'IF IT'S INDULGENT, IT'S IN OUR CITY'
Last April, me and Pang had just stepped out of
the City Hall MRT station in Singapore when I noticed somebody very
familiar. I had flashbacks of having seen this person on TV before.
Those sideburns curiously reminded me of the grainy TV reception
we had in Malacca of SBC (now TCS) Channel 5 during the 80s. It
took awhile for me to register that I had just walked past Joshua
Benjamin Jeyaretnam, the iconic (ex-)opposition leader in Singaporean
For schoolkids in the 1980s like me, our rudimentary
grasp of domestic politics then amounted to merely recognising the
monochromatic divide between incumbent and opposition, not along
partylines as in BN vs DAP or PAS but rather between the dominant
figures of the times: in Malaysia, it was DrM vs Lim Kit Siang.
In Singapore, it was quite simply Lee Kuan Yew vs J.B. Jeyaretnam.
Today J.B. Jeyaretnam has been reduced
to peddling his books in front of MRT stations. His most recent
book, The Hatchet Man of Singapore, details the court proceedings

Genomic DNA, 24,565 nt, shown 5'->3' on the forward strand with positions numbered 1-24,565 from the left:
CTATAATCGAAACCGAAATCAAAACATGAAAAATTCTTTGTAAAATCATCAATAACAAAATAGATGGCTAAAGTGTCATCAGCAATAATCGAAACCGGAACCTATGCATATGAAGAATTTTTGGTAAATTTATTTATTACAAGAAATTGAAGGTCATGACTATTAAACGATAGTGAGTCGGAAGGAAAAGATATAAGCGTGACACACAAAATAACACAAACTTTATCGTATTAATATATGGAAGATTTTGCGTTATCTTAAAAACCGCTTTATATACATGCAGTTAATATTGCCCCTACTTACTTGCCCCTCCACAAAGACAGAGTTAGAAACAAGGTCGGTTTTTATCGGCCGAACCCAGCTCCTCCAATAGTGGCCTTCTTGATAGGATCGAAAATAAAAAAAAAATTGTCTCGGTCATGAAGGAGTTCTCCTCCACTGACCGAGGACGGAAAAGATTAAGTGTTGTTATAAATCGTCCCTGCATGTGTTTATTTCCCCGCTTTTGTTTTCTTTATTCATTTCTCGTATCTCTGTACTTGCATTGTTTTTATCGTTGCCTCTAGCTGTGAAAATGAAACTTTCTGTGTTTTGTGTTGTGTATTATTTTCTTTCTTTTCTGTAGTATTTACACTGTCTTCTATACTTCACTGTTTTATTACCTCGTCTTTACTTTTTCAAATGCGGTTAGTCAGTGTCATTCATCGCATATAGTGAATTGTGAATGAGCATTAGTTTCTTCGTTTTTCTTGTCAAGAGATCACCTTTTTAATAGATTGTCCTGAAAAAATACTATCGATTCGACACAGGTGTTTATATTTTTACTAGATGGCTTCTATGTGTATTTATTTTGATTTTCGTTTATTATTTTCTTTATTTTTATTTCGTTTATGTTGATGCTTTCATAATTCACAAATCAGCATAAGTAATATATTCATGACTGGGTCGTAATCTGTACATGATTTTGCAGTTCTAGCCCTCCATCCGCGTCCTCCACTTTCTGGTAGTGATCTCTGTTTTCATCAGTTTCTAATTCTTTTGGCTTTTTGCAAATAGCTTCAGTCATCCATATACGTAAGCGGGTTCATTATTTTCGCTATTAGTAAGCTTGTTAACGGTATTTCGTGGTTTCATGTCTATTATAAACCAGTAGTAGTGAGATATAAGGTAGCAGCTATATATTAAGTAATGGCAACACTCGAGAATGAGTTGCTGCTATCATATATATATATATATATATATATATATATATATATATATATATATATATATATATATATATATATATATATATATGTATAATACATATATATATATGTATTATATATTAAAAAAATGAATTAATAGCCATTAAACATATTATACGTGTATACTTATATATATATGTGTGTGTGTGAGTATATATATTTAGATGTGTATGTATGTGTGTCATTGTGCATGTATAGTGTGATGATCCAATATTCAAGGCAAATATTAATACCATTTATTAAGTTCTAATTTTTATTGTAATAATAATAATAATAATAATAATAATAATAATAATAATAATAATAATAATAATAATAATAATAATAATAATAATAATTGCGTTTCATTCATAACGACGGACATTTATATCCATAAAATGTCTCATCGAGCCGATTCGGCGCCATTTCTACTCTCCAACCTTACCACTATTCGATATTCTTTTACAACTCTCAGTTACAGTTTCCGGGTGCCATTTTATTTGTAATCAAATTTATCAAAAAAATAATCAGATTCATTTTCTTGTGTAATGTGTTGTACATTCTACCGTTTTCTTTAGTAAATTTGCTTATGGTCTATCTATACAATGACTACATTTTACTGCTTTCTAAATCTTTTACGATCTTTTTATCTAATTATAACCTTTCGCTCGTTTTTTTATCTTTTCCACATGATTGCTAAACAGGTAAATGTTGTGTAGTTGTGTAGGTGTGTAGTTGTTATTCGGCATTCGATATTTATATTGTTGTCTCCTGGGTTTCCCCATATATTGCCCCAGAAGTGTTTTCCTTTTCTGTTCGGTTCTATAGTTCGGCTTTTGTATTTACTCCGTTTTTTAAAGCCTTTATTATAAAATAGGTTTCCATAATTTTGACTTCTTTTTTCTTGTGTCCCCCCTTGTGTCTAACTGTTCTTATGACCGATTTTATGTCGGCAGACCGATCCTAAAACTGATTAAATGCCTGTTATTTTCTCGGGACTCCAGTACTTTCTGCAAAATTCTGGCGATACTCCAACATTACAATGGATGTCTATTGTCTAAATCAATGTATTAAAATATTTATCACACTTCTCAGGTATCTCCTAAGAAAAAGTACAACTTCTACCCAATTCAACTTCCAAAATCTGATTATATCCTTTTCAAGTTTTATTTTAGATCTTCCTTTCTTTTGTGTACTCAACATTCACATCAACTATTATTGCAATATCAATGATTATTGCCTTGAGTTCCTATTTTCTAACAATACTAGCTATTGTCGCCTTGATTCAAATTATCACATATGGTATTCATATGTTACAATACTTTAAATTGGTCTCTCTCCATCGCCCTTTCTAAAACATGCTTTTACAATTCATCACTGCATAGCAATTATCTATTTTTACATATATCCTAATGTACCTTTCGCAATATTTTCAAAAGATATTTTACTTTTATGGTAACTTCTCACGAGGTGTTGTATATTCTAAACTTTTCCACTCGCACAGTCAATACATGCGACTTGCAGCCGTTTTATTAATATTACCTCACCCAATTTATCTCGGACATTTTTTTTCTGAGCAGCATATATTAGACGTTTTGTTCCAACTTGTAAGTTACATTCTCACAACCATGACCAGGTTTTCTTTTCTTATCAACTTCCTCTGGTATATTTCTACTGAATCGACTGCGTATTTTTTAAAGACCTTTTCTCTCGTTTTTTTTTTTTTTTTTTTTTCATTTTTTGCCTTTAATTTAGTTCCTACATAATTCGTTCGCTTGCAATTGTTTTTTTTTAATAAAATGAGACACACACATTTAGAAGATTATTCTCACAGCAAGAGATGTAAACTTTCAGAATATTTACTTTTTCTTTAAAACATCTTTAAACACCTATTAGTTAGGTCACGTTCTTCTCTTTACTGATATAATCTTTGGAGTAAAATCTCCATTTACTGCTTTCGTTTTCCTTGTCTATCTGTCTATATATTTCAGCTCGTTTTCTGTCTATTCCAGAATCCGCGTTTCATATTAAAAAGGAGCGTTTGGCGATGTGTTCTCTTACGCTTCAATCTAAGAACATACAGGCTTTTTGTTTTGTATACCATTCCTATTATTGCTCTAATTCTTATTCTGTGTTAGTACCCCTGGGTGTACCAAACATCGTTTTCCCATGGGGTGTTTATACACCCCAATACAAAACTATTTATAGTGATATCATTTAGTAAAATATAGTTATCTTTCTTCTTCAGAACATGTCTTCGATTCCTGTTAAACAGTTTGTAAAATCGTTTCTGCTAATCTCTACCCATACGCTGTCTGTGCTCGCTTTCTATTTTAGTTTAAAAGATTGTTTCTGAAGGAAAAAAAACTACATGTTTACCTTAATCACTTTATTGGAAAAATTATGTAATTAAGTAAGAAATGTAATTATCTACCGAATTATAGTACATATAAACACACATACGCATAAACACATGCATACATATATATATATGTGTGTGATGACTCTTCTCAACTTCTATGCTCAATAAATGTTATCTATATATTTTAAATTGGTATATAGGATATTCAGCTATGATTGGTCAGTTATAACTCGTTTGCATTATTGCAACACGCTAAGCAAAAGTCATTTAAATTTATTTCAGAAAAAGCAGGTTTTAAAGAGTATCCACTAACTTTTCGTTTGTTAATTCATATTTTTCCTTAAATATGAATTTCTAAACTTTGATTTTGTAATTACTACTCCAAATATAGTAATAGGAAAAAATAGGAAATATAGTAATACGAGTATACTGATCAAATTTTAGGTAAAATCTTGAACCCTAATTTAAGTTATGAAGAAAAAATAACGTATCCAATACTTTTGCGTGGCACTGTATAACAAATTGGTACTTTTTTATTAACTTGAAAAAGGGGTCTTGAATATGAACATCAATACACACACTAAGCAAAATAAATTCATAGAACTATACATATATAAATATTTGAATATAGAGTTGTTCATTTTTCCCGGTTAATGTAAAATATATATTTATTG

through which he accuses Lee Kuan Yew of orchestrating to destroy
him politically and economically (this quote
may have contributed to the title). We had a brief chat; no retailer
would stock his books so he would pop up at different MRT stations
every day to sell them by hand; I bought a copy and got him to autograph
it; he then permitted me to photograph him. It didn't seem a big
deal for passers-by. Me and Pang casually wondered if there were
any SB types around.
Photos taken, a handshake, and then
we resumed our way to the screenings for the Singapore
International Film Festival (SIFF), mildly excited by the chance
In 2001, three (Singaporean) university lecturers
filmed a documentary on J.B. Jeyaretnam, tracing his biography,
his involvement in the political arena, and his views on its current
state The video was 17 minutes in length, and was scheduled to be
screened at SIFF. Police quickly warned the lecturers that the film
violated the Films Act, while the government justified the action
as protecting politics from sensationalism, innuendo, and inaccuracy.
The lecturers submitted written apologies for making the film and
withdrew it from the Festival. It is rumored that the video tapes
were confiscated. This perhaps explains why a Singaporean told Malaysian
filmmaker Amir Muhammad at the Q &
A for The Big Durian
screening at SIFF 2003 that: “You’ve got a lot of a balls. Coming
from where I am, I don’t think this film would’ve been screened
In an editorial for cult Singaporean pop culture
mag Big O,
SIFF festival director Philip Cheah said that Singaporeans did have
the freedom of speech. “We just don’t have freedom after